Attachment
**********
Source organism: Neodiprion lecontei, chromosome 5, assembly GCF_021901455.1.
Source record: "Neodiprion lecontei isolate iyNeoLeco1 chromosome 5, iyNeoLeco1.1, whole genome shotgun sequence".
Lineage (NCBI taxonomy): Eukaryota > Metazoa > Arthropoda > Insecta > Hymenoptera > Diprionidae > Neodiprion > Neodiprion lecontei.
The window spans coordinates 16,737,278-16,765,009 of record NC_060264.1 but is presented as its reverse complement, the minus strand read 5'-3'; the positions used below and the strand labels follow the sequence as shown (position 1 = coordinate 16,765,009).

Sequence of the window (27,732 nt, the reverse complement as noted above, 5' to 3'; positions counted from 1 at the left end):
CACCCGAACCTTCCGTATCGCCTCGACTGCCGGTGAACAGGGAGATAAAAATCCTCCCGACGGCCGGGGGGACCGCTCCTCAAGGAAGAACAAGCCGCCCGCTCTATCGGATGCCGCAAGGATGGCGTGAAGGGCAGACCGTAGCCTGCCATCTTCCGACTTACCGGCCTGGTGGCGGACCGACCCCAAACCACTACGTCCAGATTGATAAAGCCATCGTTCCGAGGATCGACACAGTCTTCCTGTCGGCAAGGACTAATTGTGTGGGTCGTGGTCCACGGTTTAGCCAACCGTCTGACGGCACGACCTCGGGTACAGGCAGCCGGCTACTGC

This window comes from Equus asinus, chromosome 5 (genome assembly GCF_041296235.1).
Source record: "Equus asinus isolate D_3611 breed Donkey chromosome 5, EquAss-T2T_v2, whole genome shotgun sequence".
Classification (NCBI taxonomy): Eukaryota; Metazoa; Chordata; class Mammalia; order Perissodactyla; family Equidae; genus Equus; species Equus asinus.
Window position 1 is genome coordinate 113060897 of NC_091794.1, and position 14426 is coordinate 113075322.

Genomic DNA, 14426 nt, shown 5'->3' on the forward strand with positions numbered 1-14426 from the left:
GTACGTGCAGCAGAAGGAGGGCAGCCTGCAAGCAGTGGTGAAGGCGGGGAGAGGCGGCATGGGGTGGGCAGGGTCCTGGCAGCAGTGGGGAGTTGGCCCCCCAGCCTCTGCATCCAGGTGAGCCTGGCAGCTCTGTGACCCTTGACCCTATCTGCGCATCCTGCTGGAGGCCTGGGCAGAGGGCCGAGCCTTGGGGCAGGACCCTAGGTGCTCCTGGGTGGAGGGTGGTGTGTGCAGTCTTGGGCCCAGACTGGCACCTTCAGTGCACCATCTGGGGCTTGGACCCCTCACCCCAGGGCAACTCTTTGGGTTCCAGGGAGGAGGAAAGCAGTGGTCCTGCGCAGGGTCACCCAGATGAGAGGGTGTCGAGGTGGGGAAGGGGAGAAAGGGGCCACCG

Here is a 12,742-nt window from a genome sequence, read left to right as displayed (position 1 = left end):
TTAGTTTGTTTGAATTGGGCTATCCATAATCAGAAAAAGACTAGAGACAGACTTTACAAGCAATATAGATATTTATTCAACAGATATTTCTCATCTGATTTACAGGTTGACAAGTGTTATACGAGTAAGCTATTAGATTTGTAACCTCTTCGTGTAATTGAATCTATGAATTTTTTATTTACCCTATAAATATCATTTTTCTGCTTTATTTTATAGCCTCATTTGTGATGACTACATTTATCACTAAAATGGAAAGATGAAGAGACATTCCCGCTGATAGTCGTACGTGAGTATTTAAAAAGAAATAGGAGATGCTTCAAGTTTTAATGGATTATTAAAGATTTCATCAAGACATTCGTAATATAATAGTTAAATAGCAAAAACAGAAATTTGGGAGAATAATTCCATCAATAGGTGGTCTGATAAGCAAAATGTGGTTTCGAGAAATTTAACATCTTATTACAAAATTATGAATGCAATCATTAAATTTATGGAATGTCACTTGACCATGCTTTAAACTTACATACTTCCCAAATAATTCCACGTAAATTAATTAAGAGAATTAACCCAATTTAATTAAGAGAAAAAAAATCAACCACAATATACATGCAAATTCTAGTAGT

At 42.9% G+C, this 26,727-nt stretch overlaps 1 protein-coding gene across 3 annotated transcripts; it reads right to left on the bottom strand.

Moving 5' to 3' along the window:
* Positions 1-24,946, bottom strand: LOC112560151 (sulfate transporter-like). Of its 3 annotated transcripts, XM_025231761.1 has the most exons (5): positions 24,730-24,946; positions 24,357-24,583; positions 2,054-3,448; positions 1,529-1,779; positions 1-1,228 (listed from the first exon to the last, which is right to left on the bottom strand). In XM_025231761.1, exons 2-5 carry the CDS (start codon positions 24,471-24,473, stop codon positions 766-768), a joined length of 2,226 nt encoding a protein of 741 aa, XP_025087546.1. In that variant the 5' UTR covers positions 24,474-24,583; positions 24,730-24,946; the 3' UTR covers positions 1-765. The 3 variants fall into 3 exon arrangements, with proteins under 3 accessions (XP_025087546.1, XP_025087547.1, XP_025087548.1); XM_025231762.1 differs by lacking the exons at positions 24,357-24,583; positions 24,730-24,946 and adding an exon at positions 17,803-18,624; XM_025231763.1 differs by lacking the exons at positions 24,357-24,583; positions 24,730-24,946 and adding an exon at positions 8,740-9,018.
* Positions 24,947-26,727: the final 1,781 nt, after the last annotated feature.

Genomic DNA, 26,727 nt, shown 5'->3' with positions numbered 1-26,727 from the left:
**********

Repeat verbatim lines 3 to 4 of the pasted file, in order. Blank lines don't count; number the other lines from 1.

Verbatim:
Lineage (NCBI taxonomy): Eukaryota > Metazoa > Arthropoda > Insecta > Hymenoptera > Diprionidae > Neodiprion > Neodiprion lecontei.
The window spans coordinates 16,737,278-16,765,009 of record NC_060264.1 but is presented as its reverse complement, the minus strand read 5'-3'; the positions used below and the strand labels follow the sequence as shown (position 1 = coordinate 16,765,009).